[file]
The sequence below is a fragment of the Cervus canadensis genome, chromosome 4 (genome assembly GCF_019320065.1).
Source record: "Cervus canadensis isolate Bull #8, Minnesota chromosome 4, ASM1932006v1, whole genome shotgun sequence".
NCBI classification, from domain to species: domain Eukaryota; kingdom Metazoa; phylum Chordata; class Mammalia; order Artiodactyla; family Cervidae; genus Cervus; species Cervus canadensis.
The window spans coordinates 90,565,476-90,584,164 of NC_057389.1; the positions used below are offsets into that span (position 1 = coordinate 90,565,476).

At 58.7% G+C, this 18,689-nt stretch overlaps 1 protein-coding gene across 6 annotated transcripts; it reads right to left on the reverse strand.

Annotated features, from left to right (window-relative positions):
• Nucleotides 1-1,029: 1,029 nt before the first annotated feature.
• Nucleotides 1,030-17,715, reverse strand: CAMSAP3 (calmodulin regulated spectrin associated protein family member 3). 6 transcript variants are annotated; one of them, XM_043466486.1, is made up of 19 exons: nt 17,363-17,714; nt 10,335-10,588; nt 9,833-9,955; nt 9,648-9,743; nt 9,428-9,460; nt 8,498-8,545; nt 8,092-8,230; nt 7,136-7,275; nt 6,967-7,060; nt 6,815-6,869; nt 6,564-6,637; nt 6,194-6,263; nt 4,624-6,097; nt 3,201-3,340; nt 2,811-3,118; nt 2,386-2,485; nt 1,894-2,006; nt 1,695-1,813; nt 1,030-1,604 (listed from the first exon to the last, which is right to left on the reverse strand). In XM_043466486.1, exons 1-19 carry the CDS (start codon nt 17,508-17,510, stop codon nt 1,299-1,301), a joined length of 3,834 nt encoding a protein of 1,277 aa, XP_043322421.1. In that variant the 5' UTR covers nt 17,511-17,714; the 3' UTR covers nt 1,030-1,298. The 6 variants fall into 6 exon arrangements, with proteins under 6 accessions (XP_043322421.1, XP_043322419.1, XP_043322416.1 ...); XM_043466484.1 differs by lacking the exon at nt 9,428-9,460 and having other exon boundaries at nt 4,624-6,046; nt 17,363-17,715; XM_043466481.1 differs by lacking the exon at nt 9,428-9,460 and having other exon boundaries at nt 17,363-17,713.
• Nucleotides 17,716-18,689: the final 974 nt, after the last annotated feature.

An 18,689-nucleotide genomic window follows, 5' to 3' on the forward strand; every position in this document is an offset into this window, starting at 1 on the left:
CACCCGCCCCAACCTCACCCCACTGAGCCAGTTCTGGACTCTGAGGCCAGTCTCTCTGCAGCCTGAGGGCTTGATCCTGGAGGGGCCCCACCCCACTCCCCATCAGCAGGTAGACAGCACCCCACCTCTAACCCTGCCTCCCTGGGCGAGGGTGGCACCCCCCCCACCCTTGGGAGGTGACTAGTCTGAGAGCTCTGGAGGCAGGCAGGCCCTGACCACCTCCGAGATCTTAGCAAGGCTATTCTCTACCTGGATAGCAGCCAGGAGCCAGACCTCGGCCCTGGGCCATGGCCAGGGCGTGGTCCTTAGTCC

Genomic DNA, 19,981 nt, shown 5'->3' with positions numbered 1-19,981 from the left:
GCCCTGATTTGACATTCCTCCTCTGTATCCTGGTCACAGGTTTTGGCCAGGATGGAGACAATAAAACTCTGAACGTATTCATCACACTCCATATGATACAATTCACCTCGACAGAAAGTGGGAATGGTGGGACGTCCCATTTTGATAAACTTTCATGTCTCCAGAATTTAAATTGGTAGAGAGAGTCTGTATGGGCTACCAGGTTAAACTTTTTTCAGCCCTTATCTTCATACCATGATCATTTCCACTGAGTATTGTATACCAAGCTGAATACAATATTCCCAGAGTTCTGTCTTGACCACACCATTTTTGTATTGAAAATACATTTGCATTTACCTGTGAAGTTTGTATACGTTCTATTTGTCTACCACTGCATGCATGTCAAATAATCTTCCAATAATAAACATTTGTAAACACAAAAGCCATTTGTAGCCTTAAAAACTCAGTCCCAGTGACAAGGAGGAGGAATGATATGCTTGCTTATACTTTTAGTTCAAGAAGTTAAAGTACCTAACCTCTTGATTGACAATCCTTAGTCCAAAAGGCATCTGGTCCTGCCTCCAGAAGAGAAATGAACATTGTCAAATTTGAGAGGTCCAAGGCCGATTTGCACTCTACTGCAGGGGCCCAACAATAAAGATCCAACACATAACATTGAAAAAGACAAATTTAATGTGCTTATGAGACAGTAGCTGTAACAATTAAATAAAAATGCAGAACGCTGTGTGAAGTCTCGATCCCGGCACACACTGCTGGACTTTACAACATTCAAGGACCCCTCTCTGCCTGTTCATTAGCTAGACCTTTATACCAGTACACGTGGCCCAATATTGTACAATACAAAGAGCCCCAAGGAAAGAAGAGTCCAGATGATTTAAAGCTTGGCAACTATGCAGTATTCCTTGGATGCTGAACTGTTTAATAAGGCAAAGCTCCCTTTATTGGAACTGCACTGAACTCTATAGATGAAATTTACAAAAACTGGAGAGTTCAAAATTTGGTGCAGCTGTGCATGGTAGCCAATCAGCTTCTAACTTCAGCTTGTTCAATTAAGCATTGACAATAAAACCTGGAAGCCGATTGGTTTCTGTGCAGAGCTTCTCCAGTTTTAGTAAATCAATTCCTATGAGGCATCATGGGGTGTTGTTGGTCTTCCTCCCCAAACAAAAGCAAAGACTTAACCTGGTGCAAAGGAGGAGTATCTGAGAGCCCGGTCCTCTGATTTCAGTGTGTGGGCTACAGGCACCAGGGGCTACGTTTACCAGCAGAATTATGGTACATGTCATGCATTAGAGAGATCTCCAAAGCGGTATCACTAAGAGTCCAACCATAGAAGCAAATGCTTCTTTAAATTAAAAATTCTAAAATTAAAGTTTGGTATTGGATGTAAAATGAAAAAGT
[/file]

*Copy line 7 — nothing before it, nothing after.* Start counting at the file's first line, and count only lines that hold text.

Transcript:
• Nucleotides 1-1,029: 1,029 nt before the first annotated feature.